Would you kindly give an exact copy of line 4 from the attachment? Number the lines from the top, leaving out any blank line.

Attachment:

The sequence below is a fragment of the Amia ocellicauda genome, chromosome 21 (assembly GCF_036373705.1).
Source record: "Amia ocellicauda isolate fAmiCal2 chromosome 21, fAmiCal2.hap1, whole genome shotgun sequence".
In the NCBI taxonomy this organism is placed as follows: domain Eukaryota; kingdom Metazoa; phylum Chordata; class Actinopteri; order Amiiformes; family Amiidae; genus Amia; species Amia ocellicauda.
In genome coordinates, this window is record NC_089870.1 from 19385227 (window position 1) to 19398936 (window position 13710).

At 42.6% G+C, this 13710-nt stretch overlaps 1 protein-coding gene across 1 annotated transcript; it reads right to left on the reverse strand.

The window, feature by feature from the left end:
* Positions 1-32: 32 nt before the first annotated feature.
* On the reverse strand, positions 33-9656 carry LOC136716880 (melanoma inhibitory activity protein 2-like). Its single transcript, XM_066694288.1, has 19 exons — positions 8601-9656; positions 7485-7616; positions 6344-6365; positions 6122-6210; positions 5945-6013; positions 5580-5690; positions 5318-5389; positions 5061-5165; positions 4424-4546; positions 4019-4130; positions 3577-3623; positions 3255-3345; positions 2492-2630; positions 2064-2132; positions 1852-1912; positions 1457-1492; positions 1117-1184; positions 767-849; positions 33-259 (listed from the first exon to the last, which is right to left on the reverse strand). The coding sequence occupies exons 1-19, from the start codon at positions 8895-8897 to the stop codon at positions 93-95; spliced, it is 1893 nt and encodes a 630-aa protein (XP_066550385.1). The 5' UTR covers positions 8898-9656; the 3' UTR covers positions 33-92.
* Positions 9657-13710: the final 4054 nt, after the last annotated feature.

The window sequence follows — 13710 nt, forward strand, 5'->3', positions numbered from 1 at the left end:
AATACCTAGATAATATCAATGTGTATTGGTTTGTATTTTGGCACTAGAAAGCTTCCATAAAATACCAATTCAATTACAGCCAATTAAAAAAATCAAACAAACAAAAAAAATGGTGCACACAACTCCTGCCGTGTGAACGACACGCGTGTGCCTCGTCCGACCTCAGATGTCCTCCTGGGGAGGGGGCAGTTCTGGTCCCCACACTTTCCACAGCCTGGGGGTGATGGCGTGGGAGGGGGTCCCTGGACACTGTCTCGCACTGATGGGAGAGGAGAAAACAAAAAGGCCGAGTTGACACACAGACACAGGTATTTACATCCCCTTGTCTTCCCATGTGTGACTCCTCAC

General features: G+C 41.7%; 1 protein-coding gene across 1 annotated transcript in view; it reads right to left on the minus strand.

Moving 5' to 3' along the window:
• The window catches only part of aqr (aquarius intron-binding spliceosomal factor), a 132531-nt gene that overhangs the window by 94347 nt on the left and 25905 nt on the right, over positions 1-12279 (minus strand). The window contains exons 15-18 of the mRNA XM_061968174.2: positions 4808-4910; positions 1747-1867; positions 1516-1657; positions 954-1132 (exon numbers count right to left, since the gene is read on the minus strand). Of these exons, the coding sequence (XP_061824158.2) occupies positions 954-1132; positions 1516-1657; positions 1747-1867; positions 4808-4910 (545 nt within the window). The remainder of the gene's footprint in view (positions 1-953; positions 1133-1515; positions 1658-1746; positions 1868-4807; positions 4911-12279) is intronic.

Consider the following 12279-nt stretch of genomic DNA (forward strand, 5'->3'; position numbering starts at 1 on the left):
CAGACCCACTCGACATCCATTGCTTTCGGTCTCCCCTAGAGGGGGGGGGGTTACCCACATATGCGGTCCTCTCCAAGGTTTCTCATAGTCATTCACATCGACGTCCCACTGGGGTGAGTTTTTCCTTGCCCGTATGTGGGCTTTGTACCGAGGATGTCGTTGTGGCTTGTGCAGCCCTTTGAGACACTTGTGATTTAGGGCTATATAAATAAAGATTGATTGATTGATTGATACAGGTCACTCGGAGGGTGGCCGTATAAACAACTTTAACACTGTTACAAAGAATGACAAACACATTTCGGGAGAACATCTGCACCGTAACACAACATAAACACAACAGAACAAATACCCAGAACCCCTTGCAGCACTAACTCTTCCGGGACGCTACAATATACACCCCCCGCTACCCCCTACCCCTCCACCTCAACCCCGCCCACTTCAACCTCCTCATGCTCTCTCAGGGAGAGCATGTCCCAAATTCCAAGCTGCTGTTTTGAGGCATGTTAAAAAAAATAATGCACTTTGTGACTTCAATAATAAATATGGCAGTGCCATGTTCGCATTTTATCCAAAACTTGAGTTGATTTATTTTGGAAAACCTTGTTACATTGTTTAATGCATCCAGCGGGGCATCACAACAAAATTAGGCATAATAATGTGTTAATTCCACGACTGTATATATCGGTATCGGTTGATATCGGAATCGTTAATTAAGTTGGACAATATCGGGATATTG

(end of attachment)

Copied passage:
In genome coordinates, this window is record NC_089870.1 from 19385227 (window position 1) to 19398936 (window position 13710).